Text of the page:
10 Responses

  1. Mikel13 at |

    If we’re talking about the Napoleonic Wars, why is Trafalgar mentionned but Austerlitz or Jena-Auerstadt, battles which made Napoleonic France the master of Europe for a decade, changing it forever, not mentionned instead?

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    1. Tom at |

      I think because the results of those battles were undone within a decade. If you look at these choices the repercussions were either felt well into the following century or like the sinking of the Maine now infamous because of the result of sensationalist journalism.

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      1. Gracie at |

        Agree. The US was a naval world power by the end of the 19th century. The Maine was just an excuse to use the fleet. If not that, something else. Essentially, war games with live ammo.

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  2. Gracie at |

    No telegraph, typewriter, sewing machine, cotton gin? Pasteur’s discoveries? Tsar Alexander’s II liberation of the serfs? Perry’s opening of Japan? X-rays?

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    1. Tom at |

      Those are all important technological achievements and historical events, but if you are going by top ten, then they don’t compare to what is on this list, IMO. The telegraph compared to the telephone? Phone wins, hands down, and he explained why. No one cared how their cotton got made so it wasn’t a headline. Same goes for the sewing machine. The true impact of Pasteur’s discoveries weren’t felt really until much later. The liberation of the serfs? Important, yes, but that only impacted the serfs, not the world as a whole, where a lost of these events had world wide repercussions. Same goes for Perry opening Japan. To most people Japan was a curious backwater at he back of beyond full of barbarians that murdered sailors that washed up on their shores. X-rays? To most they were a curiosity.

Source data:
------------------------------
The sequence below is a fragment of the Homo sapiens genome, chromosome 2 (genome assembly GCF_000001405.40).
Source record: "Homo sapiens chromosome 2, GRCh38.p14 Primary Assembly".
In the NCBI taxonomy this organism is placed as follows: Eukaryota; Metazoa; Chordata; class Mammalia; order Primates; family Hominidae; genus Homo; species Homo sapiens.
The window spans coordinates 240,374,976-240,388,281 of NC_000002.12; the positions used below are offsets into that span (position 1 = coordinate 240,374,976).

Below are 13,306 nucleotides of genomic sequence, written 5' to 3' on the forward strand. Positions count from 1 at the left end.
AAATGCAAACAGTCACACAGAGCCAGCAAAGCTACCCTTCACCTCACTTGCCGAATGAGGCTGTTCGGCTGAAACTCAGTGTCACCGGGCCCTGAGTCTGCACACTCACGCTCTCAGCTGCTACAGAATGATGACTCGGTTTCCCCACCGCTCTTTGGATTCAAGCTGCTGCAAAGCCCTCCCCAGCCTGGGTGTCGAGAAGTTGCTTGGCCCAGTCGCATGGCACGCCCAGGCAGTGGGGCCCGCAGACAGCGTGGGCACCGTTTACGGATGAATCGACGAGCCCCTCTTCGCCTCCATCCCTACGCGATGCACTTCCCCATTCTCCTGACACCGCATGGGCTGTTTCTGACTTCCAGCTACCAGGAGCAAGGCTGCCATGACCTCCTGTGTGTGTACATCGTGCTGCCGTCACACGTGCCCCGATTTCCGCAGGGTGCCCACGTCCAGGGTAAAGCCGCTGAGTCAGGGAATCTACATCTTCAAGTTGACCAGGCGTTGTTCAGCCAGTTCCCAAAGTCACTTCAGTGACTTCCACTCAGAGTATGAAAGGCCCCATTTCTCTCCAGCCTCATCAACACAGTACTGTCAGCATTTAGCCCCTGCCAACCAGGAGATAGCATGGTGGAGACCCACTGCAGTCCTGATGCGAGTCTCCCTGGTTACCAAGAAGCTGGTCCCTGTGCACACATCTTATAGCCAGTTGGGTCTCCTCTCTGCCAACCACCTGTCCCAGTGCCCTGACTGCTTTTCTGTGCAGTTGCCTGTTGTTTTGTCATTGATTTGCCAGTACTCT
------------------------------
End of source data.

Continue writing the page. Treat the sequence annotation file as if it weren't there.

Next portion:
Reply
  3. redstick at |

    It’s difficult to comprehend how the Nineteenth Century changed things. Someone (dunno who) has said, “The century opened with the steam engine, and closed with the bicycle”.

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    1. Gracie at |

      Actually, the 19th century closed with the internal combustion engine. A fairly complete history of the 20th century could be written using the ic engine as a starting point. Environment, economy, warfare, social mobility and sexual habits, just to name a few.

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  4. ParusMajor at |

    Oh, wait. Napoleon was defeated in 1815? I always thought it was in 1974: http://www.youtube.com/watch?v=3FsVeMz1F5c

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  5. Tizzy at |

    Congrats on the writing on #6. Well spoken. Well, written.

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  6. Pittbull at |

    The author couldn’t have been more wrong about number one. While Waterloo may be history’s most famous battle, it did NOT make a “top ten” level of historical impact. Even if Napoleon had won, it would have only postponed his final defeat by a couple of months as Russia and Austria were also preparing to join the conflict if needed. France was totally exhausted and all Bonaparte was hoping for at that point, was to retain power in France, get custody of his son back and establish his line.

    There was absolutely no chance that France would have been the dominant nation in Europe had Napoleon won at Waterloo.

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